Study-Unit Description

Study-Unit Description


CODE PHY3225

 
TITLE Fluid Mechanics

 
LEVEL 03 - Years 2, 3, 4 in Modular Undergraduate Course

 
ECTS CREDITS 4

 
DEPARTMENT Physics

 
DESCRIPTION This study-unit provides a broad introduction to fluid mechanics. It is composed of (i) basic concepts of fluid mechanics, (ii) brief mathematical concepts, (iii) detailed understanding of the Kinematics and Conservation laws in FM, (iv) various applications of the governing equations particularly the Bernoulli Principle, vortex dynamics, dynamic similarity and boundary layer approximation.

The fundamental fluid processes in simple and everyday applications will be clearly explained and discussed, for example the aerodynamics of aeroplanes and sports cars, the effect of different sports balls moving in air, river flows, and atmospheric and oceanographic flows.

Study-unit Aims:

Through this study-unit, the student will be introduced to the basics of Fluid Mechanics. Goals include its Kinematics and Conservation Laws: understanding Lagrangian and Eulerian descriptions and deriving the continuity equation (conservation of mass) and Navier-Stokes equation (conservation of momentum). Another objective of this course involves the applications of the fluid governing equations such as the derivation of Bernoulli equation and its application; the derivation of the momentum principle for a fixed volume and its applications; the derivation of the angular momentum principle for a fixed volume and its applications. The equations and applications in Vortex Dynamics, Dynamic Similarity and Similarity Solutions will be studied and discussed in detail. Finally, laminar and turbulent flows will be analysed, with the of aim of understanding the boundary layer approximation. Particular focus will be dedicated on aerodynamics of planes and sport cars.

Learning Outcomes:

1. Knowledge & Understanding
By the end of the study-unit the student will be able to:

- define shear stress, viscosity and surface tension;
- define and use the Gauss and Stokes theorems;
- define streamline, path line and streak line;
- distinguish between the Lagrangian and Eulerian descriptions;
- identify the physical meaning of the various terms of the Navier-Stokes equation;
- identify the physical meaning of the various terms of the mechanical energy equation;
- define the Boussinesq approximation;
- state and use Kelvin’s circulation theorem and the Helmholtz vortex theorem;
- identify the physical meaning of the various terms of the Vorticity Equation;
- classify events as high or low Reynold’s number events;
- explain the use of similarity solutions;
- state and justify the boundary layer approximation;
- explain how separation occurs.

2. Skills
By the end of the study-unit the student will be able to:

- determine the dot and cross products of vectors;
- use matrix algebra on a given matrix;
- determine the Gradient, the Divergence and the Curl of a quantity;
- use tensors algebra on a given tensor;
- use the comma notation as applied to tensors;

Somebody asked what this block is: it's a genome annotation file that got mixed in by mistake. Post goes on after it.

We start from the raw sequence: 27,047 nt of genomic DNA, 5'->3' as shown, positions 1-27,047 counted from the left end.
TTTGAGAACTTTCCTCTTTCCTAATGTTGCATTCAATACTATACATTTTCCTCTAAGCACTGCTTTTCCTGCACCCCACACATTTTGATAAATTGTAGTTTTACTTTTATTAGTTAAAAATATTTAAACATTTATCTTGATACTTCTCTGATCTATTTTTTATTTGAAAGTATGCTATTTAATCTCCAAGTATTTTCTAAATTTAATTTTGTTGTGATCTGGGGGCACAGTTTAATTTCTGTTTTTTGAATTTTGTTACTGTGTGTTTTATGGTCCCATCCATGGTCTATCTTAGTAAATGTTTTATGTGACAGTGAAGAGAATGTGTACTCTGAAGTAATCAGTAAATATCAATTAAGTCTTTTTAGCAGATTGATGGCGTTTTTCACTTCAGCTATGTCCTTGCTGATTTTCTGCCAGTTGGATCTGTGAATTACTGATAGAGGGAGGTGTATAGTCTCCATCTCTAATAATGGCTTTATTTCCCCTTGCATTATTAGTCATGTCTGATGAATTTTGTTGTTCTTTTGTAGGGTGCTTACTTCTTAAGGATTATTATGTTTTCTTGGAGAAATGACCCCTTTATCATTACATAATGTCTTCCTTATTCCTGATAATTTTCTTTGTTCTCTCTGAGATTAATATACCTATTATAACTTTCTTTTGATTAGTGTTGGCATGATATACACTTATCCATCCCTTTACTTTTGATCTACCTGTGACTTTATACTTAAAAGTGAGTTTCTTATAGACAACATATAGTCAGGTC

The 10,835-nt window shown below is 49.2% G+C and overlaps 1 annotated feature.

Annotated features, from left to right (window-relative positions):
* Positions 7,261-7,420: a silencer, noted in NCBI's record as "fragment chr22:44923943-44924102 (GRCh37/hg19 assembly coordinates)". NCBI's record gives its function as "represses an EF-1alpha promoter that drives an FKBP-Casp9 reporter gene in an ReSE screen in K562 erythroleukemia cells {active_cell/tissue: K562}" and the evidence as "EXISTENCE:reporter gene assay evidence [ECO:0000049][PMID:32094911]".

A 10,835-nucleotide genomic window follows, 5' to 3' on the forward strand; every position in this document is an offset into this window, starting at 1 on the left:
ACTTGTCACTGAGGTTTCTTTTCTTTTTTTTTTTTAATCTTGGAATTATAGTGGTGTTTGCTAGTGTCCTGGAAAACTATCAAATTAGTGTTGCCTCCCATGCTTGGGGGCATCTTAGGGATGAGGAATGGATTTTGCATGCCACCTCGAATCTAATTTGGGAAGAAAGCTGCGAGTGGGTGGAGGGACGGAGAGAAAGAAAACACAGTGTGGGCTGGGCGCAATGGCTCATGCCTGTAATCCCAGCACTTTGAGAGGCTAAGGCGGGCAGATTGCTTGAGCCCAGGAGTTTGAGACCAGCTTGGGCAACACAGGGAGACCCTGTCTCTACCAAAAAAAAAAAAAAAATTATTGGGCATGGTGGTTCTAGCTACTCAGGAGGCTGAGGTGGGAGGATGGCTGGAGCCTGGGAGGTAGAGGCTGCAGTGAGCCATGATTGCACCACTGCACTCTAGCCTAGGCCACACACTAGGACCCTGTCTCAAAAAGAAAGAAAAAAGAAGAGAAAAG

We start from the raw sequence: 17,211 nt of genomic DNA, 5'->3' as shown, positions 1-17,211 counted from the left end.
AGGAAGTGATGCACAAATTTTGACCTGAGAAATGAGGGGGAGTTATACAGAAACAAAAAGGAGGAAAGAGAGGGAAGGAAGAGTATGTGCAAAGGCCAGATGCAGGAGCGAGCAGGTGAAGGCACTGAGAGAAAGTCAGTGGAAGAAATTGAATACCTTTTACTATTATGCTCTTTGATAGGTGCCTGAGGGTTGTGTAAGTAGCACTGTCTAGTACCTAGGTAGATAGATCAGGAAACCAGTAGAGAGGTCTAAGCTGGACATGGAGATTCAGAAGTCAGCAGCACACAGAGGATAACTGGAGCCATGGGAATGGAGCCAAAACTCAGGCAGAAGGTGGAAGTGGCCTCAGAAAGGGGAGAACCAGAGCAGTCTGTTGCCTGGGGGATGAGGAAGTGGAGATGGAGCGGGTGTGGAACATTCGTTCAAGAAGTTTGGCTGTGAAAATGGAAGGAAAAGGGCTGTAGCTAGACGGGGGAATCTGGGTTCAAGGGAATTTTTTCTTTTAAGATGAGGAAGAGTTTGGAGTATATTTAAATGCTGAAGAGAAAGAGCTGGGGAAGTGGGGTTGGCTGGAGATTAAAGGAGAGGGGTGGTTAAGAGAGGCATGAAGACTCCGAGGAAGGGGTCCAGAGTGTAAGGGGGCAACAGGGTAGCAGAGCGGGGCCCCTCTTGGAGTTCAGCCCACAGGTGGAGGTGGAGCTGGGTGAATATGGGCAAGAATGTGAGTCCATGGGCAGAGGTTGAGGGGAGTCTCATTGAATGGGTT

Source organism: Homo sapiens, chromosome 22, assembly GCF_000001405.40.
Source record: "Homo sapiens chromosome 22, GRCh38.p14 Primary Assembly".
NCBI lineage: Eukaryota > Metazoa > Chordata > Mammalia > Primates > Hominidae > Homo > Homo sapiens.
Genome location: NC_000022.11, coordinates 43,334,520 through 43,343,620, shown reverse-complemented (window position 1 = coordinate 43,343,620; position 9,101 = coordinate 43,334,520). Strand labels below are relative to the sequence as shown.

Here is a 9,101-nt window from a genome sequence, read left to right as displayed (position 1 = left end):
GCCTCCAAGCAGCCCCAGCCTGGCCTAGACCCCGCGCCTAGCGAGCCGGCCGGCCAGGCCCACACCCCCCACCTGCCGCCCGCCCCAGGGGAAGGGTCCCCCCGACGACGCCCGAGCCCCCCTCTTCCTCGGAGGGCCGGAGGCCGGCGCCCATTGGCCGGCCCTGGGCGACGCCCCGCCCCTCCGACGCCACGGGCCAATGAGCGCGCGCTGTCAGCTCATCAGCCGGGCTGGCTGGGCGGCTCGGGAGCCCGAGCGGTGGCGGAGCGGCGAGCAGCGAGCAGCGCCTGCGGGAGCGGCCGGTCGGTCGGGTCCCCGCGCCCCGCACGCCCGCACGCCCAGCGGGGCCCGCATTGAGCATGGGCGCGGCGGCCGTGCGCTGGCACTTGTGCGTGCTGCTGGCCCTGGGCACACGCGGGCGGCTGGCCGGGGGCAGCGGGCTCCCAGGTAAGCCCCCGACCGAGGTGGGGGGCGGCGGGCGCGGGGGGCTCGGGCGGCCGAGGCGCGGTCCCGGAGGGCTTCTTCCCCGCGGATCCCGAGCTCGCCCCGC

- derive the continuity equation from the principle of Conservation of Mass (both for Lagrangian and Eulerian form);
- derive the Cauchy’s equation from the principle of Conservation of Momentum;
- derive the Navier-Stokes equation;
- solve problems dealing with the Bernoulli equation and momentum principle (and angular momentum principle) for a fixed volume;
- explain how to apply the Boussinesq approximation;
- derive and describe the Kelvin’s circulation theorem;
- use Buckingham’s Pi theorem to identify non-dimensional parameter of a system;
- use model testing to solve problems;
- obtain the velocity and other properties of different steady flows between parallel plates;
- derive the velocity equation for problems with time scale and/or length scale.

Main Text/s and any supplementary readings:

Recommended textbooks:

- Fluid Mechanics. Kundu P.K., Cohen I.M., and Dowling D.R. (2011), 920 pp., ISBN-13: 978-0123821003.
- Essential Computational Fluid Dynamics. Zikanov O. (2010), ISBN 978-0-470-42329-5.
- Fundamental of Fluid Mechanics. Munson B.R., Young D.F., Okiishi T.H., and Huebsch W.W. (2009), ISBN 978-0470-26284-9.
- Atmospheric and Oceanic Fluid Dynamics: Fundamentals and Large-scale Circulation. GK Vallis. (2006), 745 pp., ISBN-13: 978-0521849692.

The use of other books with similar content would be equivalently good.

 
ADDITIONAL NOTES Pre-Requisite: Good knowledge of Mathematics including calculus

 
STUDY-UNIT TYPE Lecture

 
METHOD OF ASSESSMENT
Assessment Component/s Assessment Due Resit Availability Weighting
Examination (2 Hours) SEM1 Yes 100%

 
LECTURER/S Anthony Galea

 
The University makes every effort to ensure that the published Courses Plans, Programmes of Study and Study-Unit information are complete and up-to-date at the time of publication. The University reserves the right to make changes in case errors are detected after publication.
The availability of optional units may be subject to timetabling constraints.
Units not attracting a sufficient number of registrations may be withdrawn without notice.
It should be noted that all the information in the study-unit description above applies to the academic year 2019/0, if study-unit is available during this academic year, and may be subject to change in subsequent years.

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